China will play a leading role in shaping a new framework for global cooperation to maintain open markets and facilitate globalization, Klaus Schwab, founder and executive chairman of the World Economic Forum (WEF), said in Tianjin on Sept 18.
“China has the key role in the global transformation toward new development models,” which are characterized by technological innovation and much more based on intangible and digital assets, he said.
The forum’s founder made the remarks in a speech at Nankai University. He gave the speech during the Annual Meeting of the New Champions 2018, or Summer Davos Forum, with the theme of shaping innovative societies in the fourth industrial revolution.
It has been almost 40 years since Schwab first came to China in 1979, and the World Economic Forum has been associated with China since the beginning of the reform and opening-up process.
Supported by the technology innovation wave, further reform and opening-up will help China continually achieve its goals, not only by focusing on quantitative targets, but being mainly driven by high-quality standards, Schwab said.
On the same day, US President Donald Trump announced that additional tariffs on $200 billion of imports from China would be imposed on Sept 24, which marks a major escalation in trade tensions.
A calculation by Moody’s indicated that about half of the products are intermediate goods, 30 percent are capital goods, and the rest are consumer goods.
Jiro Tamura, a professor at Keio University, said at the forum that “We should be careful not to focus on the sort of negotiation tactics that Trump is using, and should instead concentrate on a discussion on free, fair and multilateral trade”.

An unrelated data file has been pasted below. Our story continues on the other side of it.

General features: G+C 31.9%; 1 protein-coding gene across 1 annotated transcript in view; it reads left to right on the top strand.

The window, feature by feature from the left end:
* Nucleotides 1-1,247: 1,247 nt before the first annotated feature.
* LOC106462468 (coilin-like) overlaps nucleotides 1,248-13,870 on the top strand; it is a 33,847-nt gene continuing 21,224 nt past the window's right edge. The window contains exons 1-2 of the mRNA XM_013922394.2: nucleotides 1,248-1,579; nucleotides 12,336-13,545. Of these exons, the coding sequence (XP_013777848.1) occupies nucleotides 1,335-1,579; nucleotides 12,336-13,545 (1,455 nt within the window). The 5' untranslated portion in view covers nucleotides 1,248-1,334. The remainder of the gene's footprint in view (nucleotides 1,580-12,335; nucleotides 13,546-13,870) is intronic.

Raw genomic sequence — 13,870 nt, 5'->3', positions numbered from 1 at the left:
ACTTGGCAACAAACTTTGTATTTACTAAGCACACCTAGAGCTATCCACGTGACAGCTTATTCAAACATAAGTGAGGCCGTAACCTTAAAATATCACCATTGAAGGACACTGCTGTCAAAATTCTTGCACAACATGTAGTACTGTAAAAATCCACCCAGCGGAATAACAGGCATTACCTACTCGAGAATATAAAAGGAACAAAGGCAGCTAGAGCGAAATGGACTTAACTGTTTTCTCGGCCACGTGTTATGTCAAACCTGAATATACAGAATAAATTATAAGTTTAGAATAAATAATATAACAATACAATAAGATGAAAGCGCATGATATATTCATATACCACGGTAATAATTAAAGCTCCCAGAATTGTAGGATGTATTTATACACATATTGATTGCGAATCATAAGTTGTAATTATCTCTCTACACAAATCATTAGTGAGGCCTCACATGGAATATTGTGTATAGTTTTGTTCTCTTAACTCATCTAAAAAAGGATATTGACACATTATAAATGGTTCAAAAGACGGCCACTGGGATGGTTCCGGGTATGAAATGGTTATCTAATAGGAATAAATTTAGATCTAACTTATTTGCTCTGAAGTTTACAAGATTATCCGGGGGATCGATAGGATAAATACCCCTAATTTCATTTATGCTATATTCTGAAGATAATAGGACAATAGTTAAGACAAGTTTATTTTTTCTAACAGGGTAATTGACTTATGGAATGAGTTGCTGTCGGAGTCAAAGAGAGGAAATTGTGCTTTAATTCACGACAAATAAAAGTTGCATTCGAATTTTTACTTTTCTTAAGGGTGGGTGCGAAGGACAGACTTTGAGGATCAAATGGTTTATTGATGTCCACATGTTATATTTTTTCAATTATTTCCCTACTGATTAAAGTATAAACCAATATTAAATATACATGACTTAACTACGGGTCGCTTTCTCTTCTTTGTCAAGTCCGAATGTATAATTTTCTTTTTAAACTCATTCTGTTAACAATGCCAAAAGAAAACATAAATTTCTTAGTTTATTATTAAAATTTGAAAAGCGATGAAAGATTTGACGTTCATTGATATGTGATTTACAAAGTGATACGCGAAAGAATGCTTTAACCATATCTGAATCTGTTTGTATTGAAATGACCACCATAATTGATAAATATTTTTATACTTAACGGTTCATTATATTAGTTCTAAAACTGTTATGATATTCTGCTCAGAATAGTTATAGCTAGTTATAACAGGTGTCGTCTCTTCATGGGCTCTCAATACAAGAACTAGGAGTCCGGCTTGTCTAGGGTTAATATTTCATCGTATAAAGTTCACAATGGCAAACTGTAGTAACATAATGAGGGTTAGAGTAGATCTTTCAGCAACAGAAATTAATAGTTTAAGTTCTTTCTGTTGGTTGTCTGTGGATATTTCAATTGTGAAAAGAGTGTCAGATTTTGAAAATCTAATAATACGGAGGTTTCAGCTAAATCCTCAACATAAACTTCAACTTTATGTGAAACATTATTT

An integrated global system is the foundation of economic development, and “more globalization is needed”, said Schwab, “although it is now in a difficult phase”.
“Some countries are against globalization, but we have to support a more globalized community for cooperation. Governments should never forget that open markets and multilateralism are a major driver for creating wealth and welfare.”
Schwab expected China to take more responsibility on improving the international integration of governments, business and civil society, given that anti-globalization is rising and disrupting the world’s development.
“We must restore the vitality of international trade regimes to avoid disrupting global value chains leading to lower growth and greater geopolitical stress,” said Schwab.
“Agreements are needed, which address the challenges of the global commons. In a multipolar world, such agreements cannot just be imposed by the most powerful countries anymore. To ensure both efficacy and legitimacy, they must be both co-designed and co-created,” he added. “Now we have to make everything to keep a multilateral and open system, and a trade war will certainly at the end lead to a lose-lose situation.”
The WEF founder believes that markets and businesses should adhere to a clear order and abide by principles and conditions which regulate fair competition and restrict unfair business practices. “This is the reason why we need rules-based globalization.”